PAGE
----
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The Justice Department’s Very Convenient Corporate Crackdown

From Purdue to Google, what explains the Trump administration’s recent surge in white-collar cases?

Attorney General William Barr smirks at a hearing.
Chip Somodevilla/Getty Images

Just two weeks before the election, the Justice Department rolled out a series of high-profile white-collar cases and settlements that include an antitrust complaint against Google, a settlement with Purdue Pharma over its marketing of the drug OxyContin, and a global resolution with Goldman Sachs of a long-running bribery investigation. It was enough to prompt Axios breathlessly to declare that this was the “aggressive government crackdown on white-collar crime” that “America has waited a decade for.”

As I have written before, the Trump administration’s Justice Department has presided over two incongruous and dangerous trends—historically high levels of white-collar malfeasance and historically low levels of white-collar prosecutions. They did not start under Trump, but they have gotten sharply and unambiguously worse under his Justice Department. (You don’t have to take my word for it. For those interested in the subject, I highly recommend the recent and timely book Big Dirty Money, by law professor Jennifer Taub.)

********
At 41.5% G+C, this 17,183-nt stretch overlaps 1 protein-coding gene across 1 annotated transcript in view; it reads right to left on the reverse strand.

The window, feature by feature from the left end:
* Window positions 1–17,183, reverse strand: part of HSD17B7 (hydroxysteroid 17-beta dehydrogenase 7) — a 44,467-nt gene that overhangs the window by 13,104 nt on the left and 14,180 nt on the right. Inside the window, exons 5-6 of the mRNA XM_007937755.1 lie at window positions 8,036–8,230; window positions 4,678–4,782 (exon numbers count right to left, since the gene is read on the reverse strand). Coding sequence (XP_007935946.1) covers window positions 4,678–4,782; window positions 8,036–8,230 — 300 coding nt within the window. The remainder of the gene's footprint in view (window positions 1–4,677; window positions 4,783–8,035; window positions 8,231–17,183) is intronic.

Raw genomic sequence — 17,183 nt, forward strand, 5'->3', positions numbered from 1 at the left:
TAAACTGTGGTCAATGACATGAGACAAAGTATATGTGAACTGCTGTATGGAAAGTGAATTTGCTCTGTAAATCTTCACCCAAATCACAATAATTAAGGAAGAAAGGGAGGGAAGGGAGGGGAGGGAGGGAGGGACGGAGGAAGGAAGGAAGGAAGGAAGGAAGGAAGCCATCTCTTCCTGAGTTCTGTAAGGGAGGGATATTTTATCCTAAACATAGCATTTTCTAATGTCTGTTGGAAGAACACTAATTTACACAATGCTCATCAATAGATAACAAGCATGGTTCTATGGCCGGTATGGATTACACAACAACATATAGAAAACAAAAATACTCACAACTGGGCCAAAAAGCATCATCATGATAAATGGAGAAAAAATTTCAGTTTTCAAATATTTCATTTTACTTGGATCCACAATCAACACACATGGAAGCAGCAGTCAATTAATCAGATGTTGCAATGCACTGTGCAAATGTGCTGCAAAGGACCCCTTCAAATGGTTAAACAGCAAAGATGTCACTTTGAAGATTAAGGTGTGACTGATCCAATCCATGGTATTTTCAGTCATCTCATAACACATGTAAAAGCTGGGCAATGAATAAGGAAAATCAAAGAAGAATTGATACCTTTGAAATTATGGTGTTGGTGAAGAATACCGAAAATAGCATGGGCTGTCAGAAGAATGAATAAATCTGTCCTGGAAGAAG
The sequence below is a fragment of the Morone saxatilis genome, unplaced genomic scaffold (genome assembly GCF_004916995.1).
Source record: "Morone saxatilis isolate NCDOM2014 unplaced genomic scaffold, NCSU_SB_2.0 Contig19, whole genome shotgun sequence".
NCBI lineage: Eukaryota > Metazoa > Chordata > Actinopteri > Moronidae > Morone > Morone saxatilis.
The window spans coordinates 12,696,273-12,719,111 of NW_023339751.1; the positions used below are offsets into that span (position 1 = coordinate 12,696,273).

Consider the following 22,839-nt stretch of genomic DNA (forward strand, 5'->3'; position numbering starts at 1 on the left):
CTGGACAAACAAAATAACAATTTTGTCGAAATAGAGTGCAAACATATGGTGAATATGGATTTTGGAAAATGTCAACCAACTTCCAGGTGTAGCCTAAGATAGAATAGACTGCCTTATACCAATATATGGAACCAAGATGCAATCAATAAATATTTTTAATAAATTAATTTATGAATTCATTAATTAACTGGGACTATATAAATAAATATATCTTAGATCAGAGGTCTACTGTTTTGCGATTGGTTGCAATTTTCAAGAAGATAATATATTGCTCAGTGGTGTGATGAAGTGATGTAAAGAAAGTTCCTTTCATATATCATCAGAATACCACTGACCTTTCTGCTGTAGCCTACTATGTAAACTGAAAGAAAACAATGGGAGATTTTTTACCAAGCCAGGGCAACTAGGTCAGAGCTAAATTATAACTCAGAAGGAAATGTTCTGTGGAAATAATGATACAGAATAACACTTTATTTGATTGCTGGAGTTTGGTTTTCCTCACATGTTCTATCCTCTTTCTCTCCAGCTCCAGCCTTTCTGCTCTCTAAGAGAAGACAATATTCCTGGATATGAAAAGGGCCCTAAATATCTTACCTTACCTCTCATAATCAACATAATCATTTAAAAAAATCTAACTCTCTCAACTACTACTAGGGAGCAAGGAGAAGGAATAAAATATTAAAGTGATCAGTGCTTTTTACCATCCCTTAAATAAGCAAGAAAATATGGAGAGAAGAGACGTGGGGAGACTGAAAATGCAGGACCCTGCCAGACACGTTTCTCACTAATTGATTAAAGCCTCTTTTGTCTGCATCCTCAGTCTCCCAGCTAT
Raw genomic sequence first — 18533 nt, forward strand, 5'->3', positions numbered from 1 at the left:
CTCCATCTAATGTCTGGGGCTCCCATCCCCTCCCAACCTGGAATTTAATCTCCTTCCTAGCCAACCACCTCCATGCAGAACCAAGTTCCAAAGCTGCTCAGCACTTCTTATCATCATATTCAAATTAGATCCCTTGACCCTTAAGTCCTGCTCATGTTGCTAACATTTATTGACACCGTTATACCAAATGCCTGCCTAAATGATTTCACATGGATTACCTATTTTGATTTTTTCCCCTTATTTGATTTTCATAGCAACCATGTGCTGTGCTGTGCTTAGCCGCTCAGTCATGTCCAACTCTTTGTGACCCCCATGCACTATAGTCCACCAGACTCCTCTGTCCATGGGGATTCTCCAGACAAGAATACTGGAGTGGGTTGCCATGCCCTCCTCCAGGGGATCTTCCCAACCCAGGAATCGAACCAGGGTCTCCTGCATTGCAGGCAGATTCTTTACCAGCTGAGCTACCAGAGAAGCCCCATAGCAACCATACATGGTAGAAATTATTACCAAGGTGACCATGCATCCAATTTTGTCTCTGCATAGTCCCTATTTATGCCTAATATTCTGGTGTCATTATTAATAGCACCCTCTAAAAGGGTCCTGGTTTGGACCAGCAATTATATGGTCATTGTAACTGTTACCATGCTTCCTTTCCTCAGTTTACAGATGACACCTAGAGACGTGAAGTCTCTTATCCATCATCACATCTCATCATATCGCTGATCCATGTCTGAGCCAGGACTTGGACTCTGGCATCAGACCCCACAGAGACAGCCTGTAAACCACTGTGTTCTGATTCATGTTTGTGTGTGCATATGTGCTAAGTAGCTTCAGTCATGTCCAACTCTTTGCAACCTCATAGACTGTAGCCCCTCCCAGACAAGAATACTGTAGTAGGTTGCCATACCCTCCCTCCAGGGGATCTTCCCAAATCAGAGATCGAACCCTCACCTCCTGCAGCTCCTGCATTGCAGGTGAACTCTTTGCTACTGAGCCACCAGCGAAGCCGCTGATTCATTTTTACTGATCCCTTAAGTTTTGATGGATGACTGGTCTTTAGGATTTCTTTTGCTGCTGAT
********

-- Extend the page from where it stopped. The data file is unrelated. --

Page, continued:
You might explain the credulousness on the part of Axios as the simple result of a cognitive bias—the one that leads us to overestimate the frequency of events that are prominent or easy to recall. But there is good reason to believe that the headlines represent a deliberate effort by the Justice Department to influence voters’ perceptions of its work by timing these cases so that they feature prominently in the news shortly before the election and by presenting many of them in ways that suggest they are more significant than they really are.

The Google antitrust case, for starters, reflects an investigation that has moved at the corporate investigation equivalent of warp speed. It began just last summer, and, ordinarily, you would expect an investigation this consequential—and into a company as large and complex as Google—to last years. Instead, both The Wall Street Journal and The New York Times have been reporting since August that there was a push by Attorney General William Barr to get a complaint on file before Election Day. He reportedly overruled objections by career prosecutors working on the investigation who thought that the department was moving too quickly.